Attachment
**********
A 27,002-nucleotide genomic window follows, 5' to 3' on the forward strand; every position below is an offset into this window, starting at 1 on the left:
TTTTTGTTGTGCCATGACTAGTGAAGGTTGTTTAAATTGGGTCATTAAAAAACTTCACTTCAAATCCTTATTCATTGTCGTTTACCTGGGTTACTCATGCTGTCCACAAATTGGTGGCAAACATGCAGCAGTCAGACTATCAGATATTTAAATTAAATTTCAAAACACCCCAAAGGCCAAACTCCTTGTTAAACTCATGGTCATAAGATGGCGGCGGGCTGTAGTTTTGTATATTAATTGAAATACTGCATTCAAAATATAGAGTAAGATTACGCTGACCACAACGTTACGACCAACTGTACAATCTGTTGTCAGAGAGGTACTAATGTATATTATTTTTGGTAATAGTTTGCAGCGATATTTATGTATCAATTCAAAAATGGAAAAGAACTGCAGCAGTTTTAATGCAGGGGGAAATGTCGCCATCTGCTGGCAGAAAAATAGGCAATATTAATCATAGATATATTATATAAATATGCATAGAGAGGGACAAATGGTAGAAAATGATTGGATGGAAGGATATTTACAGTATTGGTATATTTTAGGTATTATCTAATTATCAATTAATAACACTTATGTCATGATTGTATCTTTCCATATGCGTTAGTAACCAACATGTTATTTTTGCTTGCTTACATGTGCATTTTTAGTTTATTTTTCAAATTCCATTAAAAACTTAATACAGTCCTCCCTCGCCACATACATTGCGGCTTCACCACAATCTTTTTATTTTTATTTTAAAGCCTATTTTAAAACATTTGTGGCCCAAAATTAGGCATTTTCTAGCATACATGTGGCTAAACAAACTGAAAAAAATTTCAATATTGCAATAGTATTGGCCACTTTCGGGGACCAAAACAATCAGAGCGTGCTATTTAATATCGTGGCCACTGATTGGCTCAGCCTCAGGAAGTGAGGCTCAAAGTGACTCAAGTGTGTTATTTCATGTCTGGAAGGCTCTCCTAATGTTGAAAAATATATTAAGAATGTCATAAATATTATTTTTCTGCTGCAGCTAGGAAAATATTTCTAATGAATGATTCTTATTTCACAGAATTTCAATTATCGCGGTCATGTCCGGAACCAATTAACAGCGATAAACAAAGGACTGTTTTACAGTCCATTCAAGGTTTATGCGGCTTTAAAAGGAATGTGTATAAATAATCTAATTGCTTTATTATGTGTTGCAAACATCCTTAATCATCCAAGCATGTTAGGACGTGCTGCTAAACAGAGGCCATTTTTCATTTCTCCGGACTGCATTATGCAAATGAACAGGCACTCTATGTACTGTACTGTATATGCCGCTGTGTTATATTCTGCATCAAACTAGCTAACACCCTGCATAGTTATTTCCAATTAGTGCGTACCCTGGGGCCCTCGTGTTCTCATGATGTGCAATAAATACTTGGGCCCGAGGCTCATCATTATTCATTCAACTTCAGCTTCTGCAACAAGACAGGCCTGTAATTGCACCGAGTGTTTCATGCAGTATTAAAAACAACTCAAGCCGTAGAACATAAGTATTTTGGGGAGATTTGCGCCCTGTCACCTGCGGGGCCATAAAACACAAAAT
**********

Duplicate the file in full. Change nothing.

A 27,002-nucleotide genomic window follows, 5' to 3' on the forward strand; every position below is an offset into this window, starting at 1 on the left:
TTTTTGTTGTGCCATGACTAGTGAAGGTTGTTTAAATTGGGTCATTAAAAAACTTCACTTCAAATCCTTATTCATTGTCGTTTACCTGGGTTACTCATGCTGTCCACAAATTGGTGGCAAACATGCAGCAGTCAGACTATCAGATATTTAAATTAAATTTCAAAACACCCCAAAGGCCAAACTCCTTGTTAAACTCATGGTCATAAGATGGCGGCGGGCTGTAGTTTTGTATATTAATTGAAATACTGCATTCAAAATATAGAGTAAGATTACGCTGACCACAACGTTACGACCAACTGTACAATCTGTTGTCAGAGAGGTACTAATGTATATTATTTTTGGTAATAGTTTGCAGCGATATTTATGTATCAATTCAAAAATGGAAAAGAACTGCAGCAGTTTTAATGCAGGGGGAAATGTCGCCATCTGCTGGCAGAAAAATAGGCAATATTAATCATAGATATATTATATAAATATGCATAGAGAGGGACAAATGGTAGAAAATGATTGGATGGAAGGATATTTACAGTATTGGTATATTTTAGGTATTATCTAATTATCAATTAATAACACTTATGTCATGATTGTATCTTTCCATATGCGTTAGTAACCAACATGTTATTTTTGCTTGCTTACATGTGCATTTTTAGTTTATTTTTCAAATTCCATTAAAAACTTAATACAGTCCTCCCTCGCCACATACATTGCGGCTTCACCACAATCTTTTTATTTTTATTTTAAAGCCTATTTTAAAACATTTGTGGCCCAAAATTAGGCATTTTCTAGCATACATGTGGCTAAACAAACTGAAAAAAATTTCAATATTGCAATAGTATTGGCCACTTTCGGGGACCAAAACAATCAGAGCGTGCTATTTAATATCGTGGCCACTGATTGGCTCAGCCTCAGGAAGTGAGGCTCAAAGTGACTCAAGTGTGTTATTTCATGTCTGGAAGGCTCTCCTAATGTTGAAAAATATATTAAGAATGTCATAAATATTATTTTTCTGCTGCAGCTAGGAAAATATTTCTAATGAATGATTCTTATTTCACAGAATTTCAATTATCGCGGTCATGTCCGGAACCAATTAACAGCGATAAACAAAGGACTGTTTTACAGTCCATTCAAGGTTTATGCGGCTTTAAAAGGAATGTGTATAAATAATCTAATTGCTTTATTATGTGTTGCAAACATCCTTAATCATCCAAGCATGTTAGGACGTGCTGCTAAACAGAGGCCATTTTTCATTTCTCCGGACTGCATTATGCAAATGAACAGGCACTCTATGTACTGTACTGTATATGCCGCTGTGTTATATTCTGCATCAAACTAGCTAACACCCTGCATAGTTATTTCCAATTAGTGCGTACCCTGGGGCCCTCGTGTTCTCATGATGTGCAATAAATACTTGGGCCCGAGGCTCATCATTATTCATTCAACTTCAGCTTCTGCAACAAGACAGGCCTGTAATTGCACCGAGTGTTTCATGCAGTATTAAAAACAACTCAAGCCGTAGAACATAAGTATTTTGGGGAGATTTGCGCCCTGTCACCTGCGGGGCCATAAAACACAAAAT